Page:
And then you have to tell the court who the petitioner is. In our case, the petitioner is the surviving spouse of the decedent, but maybe the surviving spouse has already passed away, in that case, the surviving spouse’s personal representative can bring this petition, or if the surviving spouse is incapacitated, then the spouse’s conservator or guardian can bring it, and then the rest of it is the registered domestic partner, same thing, just a different title. So now we’re going to put when the decedent died. So let’s say our decedent, Bob Smith died on August 1st, 2018. And we have to say where he was a resident of. So Bob Smith was a resident of the California county named above. Now, this is important because you’re supposed to file this form in the same county where you would file a Probate. So even though we’re not doing a Probate, you file this petition in the same county where you would file if you were doing a Probate. So that’s why we have to tell the court, yes he was a resident of the county we’re filing in. If you’re filing in Los Angeles but Bob Smith was a resident of San Diego County, you’re in the wrong county. You need to switch courts, so that’s an important function. Now if Bob Smith was not a resident of California but he left real property in this state, then you’re going to probably click “B”, and B is Bob Smith was a nonresident of California but he left an estate in the county named above, meaning he left real property that’s in that county. So Bob Smith lived in Arizona but he owned a home in Los Angeles County, then you’d file for B and you’d file this petition in Los Angeles County.
Did Decedent Die Testate or Intestate?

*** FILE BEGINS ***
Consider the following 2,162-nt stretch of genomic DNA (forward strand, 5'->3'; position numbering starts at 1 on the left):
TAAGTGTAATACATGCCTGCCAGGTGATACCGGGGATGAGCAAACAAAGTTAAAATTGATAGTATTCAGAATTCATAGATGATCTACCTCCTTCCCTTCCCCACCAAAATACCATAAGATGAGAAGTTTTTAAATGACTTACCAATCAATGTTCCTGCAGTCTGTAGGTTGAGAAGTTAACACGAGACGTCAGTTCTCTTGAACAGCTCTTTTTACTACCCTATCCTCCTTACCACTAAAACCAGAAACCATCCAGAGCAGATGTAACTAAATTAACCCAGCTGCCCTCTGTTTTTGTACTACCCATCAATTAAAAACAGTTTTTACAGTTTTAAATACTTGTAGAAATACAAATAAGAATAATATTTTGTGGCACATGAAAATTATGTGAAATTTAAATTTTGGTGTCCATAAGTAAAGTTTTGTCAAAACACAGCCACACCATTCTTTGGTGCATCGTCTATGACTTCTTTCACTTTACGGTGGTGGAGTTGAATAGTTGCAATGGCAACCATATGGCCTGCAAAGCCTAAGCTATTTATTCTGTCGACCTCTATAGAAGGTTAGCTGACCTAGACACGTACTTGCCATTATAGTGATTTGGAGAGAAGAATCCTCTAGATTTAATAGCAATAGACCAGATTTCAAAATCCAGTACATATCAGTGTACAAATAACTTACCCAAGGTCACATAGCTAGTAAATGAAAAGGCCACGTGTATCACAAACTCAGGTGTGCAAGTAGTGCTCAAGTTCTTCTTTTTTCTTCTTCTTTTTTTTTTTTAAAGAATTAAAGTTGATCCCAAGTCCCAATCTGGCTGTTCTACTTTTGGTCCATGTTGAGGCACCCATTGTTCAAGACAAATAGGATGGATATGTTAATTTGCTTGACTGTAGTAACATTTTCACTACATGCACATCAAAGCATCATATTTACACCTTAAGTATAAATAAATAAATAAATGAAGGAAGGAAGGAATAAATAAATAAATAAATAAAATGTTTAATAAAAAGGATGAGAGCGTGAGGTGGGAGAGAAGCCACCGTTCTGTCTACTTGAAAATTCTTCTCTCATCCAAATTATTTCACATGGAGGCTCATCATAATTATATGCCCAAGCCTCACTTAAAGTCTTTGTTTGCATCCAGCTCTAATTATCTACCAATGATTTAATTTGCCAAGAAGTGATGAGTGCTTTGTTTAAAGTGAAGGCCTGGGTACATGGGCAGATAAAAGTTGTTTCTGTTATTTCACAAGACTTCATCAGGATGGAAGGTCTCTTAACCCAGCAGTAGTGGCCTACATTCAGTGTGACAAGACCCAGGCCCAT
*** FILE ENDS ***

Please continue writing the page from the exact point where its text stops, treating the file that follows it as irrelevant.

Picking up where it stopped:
And then you need to say whether or not decedent died intestate or testate, and all the court’s asking you there is whether or not Bob had a Will. If he died with a Will, he’s testate, if he died without a Will, he’s intestate. It’s just that simple. So we’ll say Bob Smith had a Will and we’ll check the box for testate, and then we’re going to have to attach copies of the Will to this petition so the court can see it because the court wants to know did Bob Smith leave his share of the community and his separate property to Nancy Smith, because that’s the authority that the court will use to now transfer those assets to Nancy Smith. If Bob Smith’s Will says “I leave all of my property to somebody else, to my children and I leave Nancy nothing,” then this form’s not going to work to transfer that property to Nancy, because Nancy doesn’t have a legal right to that property. So the court wants to know what is Nancy’s legal right to this property and it’s either going to be the Will because that’s where the assets flow from or it’s going to be her rights under the intestate laws if there’s no Will. Keep in mind we’re only talking about property that would otherwise go through the probate process. If you have a Trust and the Trust has whatever provisions and it gives Nancy whatever property it says, you’re never going to use this form, you’re never going to need a probate administration. This is only for those cases where you have a probate administration that you otherwise would do. But we’re not going to do it because Nancy is a surviving spouse. So we told the court that Bob Smith was a resident of California, he died with a Will, and let’s assume that the Will just leaves everything to Nancy, we’ll make it easy.